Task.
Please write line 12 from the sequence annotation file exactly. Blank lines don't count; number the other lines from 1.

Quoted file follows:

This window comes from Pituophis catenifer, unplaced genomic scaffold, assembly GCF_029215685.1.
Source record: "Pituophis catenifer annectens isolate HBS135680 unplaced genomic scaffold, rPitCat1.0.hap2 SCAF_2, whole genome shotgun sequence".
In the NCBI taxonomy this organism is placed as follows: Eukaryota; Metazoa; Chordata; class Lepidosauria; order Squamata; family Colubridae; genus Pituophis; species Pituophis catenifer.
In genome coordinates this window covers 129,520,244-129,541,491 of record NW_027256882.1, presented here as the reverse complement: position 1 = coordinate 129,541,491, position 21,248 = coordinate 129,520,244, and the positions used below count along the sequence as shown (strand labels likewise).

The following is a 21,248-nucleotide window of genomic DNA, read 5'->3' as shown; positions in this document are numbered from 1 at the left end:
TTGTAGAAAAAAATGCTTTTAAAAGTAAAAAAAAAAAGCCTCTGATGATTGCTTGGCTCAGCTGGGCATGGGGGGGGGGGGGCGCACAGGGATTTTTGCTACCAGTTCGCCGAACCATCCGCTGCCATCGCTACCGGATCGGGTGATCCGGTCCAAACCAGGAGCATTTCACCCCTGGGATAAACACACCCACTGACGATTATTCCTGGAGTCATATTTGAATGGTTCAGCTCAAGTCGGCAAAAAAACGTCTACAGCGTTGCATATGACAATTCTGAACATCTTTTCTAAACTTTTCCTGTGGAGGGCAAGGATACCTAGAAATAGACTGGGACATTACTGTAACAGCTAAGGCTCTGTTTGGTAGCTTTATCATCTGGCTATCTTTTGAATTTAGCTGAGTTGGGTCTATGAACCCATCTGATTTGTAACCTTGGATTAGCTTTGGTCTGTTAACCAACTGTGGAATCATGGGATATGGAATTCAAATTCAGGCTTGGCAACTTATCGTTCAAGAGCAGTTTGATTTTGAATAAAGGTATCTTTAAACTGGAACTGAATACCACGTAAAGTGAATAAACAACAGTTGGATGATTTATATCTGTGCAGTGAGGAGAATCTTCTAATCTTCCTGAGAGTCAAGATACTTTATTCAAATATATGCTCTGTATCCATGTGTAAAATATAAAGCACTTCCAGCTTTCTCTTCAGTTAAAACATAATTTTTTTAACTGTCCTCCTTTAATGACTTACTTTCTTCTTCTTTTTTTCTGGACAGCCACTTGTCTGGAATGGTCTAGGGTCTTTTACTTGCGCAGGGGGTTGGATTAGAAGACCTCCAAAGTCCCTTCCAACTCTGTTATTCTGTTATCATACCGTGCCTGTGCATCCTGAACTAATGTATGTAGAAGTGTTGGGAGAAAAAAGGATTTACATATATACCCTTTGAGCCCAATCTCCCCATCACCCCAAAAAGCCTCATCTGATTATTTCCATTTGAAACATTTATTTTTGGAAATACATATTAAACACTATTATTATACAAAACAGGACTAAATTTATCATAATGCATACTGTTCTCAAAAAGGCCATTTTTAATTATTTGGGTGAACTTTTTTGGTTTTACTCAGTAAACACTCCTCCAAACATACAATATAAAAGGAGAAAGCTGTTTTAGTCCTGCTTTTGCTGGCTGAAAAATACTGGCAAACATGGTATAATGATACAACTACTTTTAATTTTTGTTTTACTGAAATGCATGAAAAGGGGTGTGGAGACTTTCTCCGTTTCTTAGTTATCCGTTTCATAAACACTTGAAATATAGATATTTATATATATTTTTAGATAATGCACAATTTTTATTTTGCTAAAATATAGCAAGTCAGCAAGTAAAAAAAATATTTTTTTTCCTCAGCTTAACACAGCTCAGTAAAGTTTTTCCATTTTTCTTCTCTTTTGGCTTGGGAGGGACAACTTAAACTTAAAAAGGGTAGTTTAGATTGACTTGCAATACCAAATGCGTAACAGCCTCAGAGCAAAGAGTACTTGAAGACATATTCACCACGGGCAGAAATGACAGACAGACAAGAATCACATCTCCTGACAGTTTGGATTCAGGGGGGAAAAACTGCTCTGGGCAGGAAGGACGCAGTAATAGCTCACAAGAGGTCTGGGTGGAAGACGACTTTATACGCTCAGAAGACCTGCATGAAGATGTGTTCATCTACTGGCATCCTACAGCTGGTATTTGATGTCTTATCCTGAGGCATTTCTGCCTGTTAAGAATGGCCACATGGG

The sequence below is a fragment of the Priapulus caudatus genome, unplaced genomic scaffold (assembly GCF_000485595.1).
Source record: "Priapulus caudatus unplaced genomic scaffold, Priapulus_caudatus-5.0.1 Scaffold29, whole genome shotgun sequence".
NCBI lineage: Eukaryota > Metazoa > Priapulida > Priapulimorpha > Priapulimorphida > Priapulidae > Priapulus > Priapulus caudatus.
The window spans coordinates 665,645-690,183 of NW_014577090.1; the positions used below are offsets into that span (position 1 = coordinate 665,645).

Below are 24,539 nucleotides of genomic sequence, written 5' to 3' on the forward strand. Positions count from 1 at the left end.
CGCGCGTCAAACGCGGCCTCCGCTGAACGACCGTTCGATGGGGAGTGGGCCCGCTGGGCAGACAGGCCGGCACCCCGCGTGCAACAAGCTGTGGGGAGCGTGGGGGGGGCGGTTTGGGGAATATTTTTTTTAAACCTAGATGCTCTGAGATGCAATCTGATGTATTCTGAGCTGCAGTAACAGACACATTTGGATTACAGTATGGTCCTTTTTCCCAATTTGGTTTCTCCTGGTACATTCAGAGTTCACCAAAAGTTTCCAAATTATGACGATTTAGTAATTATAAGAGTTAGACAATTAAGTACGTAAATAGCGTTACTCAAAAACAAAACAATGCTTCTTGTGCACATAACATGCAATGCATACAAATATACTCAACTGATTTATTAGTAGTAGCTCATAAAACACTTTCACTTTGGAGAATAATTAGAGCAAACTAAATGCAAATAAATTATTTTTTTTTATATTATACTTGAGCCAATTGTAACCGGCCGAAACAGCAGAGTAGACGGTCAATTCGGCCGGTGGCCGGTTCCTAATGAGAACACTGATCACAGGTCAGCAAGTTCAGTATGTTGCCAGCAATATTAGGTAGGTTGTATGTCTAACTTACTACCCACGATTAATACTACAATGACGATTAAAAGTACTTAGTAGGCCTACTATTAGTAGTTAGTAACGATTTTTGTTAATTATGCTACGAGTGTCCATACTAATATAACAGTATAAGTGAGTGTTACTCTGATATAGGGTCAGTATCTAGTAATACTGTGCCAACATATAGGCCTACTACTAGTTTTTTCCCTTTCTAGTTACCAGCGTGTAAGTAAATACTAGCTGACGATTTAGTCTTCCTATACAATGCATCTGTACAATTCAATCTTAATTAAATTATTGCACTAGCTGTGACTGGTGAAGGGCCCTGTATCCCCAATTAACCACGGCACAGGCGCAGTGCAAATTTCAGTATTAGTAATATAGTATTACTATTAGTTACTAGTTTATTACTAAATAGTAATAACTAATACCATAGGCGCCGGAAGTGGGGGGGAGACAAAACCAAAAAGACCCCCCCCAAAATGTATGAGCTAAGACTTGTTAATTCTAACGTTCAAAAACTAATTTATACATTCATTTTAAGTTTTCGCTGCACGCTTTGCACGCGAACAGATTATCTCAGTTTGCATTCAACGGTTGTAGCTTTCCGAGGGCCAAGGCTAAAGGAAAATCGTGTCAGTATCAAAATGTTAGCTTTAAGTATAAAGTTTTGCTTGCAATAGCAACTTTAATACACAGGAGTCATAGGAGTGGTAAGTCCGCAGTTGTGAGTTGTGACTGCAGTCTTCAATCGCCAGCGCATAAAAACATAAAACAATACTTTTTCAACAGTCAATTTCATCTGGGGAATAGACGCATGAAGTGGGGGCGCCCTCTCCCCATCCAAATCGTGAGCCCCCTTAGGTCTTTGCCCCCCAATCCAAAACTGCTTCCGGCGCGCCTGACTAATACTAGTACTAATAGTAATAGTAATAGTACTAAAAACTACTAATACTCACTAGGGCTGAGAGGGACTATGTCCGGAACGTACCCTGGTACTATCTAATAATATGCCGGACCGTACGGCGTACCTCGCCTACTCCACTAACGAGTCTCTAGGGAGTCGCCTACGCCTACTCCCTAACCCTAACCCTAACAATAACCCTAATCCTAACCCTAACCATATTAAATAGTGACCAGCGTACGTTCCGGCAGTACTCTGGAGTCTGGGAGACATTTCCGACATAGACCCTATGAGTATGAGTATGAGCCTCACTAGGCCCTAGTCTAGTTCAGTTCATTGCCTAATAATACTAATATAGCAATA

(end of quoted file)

CGCGCGTCAAACGCGGCCTCCGCTGAACGACCGTTCGATGGGGAGTGGGCCCGCTGGGCAGACAGGCCGGCACCCCGCGTGCAACAAGCTGTGGGGAGCGTGGGGGGGGCGGTTTGGGGAATATTTTTTTTAAACCTAGATGCTCTGAGATGCAATCTGATGTATTCTGAGCTGCAGTAACAGACACATTTGGATTACAGTATGGTCCTTTTTCCCAATTTGGTTTCTCCTGGTACATTCAGAGTTCACCAAAAGTTTCCAAATTATGACGATTTAGTAATTATAAGAGTTAGACAATTAAGTACGTAAATAGCGTTACTCAAAAACAAAACAATGCTTCTTGTGCACATAACATGCAATGCATACAAATATACTCAACTGATTTATTAGTAGTAGCTCATAAAACACTTTCACTTTGGAGAATAATTAGAGCAAACTAAATGCAAATAAATTATTTTTTTTTATATTATACTTGAGCCAATTGTAACCGGCCGAAACAGCAGAGTAGACGGTCAATTCGGCCGGTGGCCGGTTCCTAATGAGAACACTGATCACAGGTCAGCAAGTTCAGTATGTTGCCAGCAATATTAGGTAGGTTGTATGTCTAACTTACTACCCACGATTAATACTACAATGACGATTAAAAGTACTTAGTAGGCCTACTATTAGTAGTTAGTAACGATTTTTGTTAATTATGCTACGAGTGTCCATACTAATATAACAGTATAAGTGAGTGTTACTCTGATATAGGGTCAGTATCTAGTAATACTGTGCCAACATATAGGCCTACTACTAGTTTTTTCCCTTTCTAGTTACCAGCGTGTAAGTAAATACTAGCTGACGATTTAGTCTTCCTATACAATGCATCTGTACAATTCAATCTTAATTAAATTATTGCACTAGCTGTGACTGGTGAAGGGCCCTGTATCCCCAATTAACCACGGCACAGGCGCAGTGCAAATTTCAGTATTAGTAATATAGTATTACTATTAGTTACTAGTTTATTACTAAATAGTAATAACTAATACCATAGGCGCCGGAAGTGGGGGGGAGACAAAACCAAAAAGACCCCCCCCAAAATGTATGAGCTAAGACTTGTTAATTCTAACGTTCAAAAACTAATTTATACATTCATTTTAAGTTTTCGCTGCACGCTTTGCACGCGAACAGATTATCTCAGTTTGCATTCAACGGTTGTAGCTTTCCGAGGGCCAAGGCTAAAGGAAAATCGTGTCAGTATCAAAATGTTAGCTTTAAGTATAAAGTTTTGCTTGCAATAGCAACTTTAATACACAGGAGTCATAGGAGTGGTAAGTCCGCAGTTGTGAGTTGTGACTGCAGTCTTCAATCGCCAGCGCATAAAAACATAAAACAATACTTTTTCAACAGTCAATTTCATCTGGGGAATAGACGCATGAAGTGGGGGCGCCCTCTCCCCATCCAAATCGTGAGCCCCCTTAGGTCTTTGCCCCCCAATCCAAAACTGCTTCCGGCGCGCCTGACTAATACTAGTACTAATAGTAATAGTAATAGTACTAAAAACTACTAATACTCACTAGGGCTGAGAGGGACTATGTCCGGAACGTACCCTGGTACTATCTAATAATATGCCGGACCGTACGGCGTACCTCGCCTACTCCACTAACGAGTCTCTAGGGAGTCGCCTACGCCTACTCCCTAACCCTAACCCTAACAATAACCCTAATCCTAACCCTAACCATATTAAATAGTGACCAGCGTACGTTCCGGCAGTACTCTGGAGTCTGGGAGACATTTCCGACATAGACCCTATGAGTATGAGTATGAGCCTCACTAGGCCCTAGTCTAGTTCAGTTCATTGCCTAATAATACTAATATAGCAATA